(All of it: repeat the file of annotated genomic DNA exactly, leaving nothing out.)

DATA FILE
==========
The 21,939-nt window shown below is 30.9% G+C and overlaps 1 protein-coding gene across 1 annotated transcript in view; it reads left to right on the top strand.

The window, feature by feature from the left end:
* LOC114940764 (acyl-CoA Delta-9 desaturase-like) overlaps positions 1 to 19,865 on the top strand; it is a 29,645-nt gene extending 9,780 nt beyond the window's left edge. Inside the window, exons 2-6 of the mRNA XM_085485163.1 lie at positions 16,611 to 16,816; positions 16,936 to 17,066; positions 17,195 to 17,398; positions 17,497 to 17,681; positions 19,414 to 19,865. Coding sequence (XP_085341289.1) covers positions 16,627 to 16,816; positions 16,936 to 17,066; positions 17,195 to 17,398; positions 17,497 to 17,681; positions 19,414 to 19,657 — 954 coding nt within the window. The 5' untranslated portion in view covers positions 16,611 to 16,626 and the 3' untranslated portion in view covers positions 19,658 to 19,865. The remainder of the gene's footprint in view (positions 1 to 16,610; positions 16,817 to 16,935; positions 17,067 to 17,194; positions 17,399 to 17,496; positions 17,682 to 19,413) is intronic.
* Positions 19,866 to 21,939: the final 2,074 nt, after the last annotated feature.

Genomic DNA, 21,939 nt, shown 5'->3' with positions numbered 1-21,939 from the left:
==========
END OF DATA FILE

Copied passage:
The 21,939-nt window shown below is 30.9% G+C and overlaps 1 protein-coding gene across 1 annotated transcript in view; it reads left to right on the top strand.

The window, feature by feature from the left end:
* LOC114940764 (acyl-CoA Delta-9 desaturase-like) overlaps positions 1 to 19,865 on the top strand; it is a 29,645-nt gene extending 9,780 nt beyond the window's left edge. Inside the window, exons 2-6 of the mRNA XM_085485163.1 lie at positions 16,611 to 16,816; positions 16,936 to 17,066; positions 17,195 to 17,398; positions 17,497 to 17,681; positions 19,414 to 19,865. Coding sequence (XP_085341289.1) covers positions 16,627 to 16,816; positions 16,936 to 17,066; positions 17,195 to 17,398; positions 17,497 to 17,681; positions 19,414 to 19,657 — 954 coding nt within the window. The 5' untranslated portion in view covers positions 16,611 to 16,626 and the 3' untranslated portion in view covers positions 19,658 to 19,865. The remainder of the gene's footprint in view (positions 1 to 16,610; positions 16,817 to 16,935; positions 17,067 to 17,194; positions 17,399 to 17,496; positions 17,682 to 19,413) is intronic.
* Positions 19,866 to 21,939: the final 2,074 nt, after the last annotated feature.

Genomic DNA, 21,939 nt, shown 5'->3' with positions numbered 1-21,939 from the left: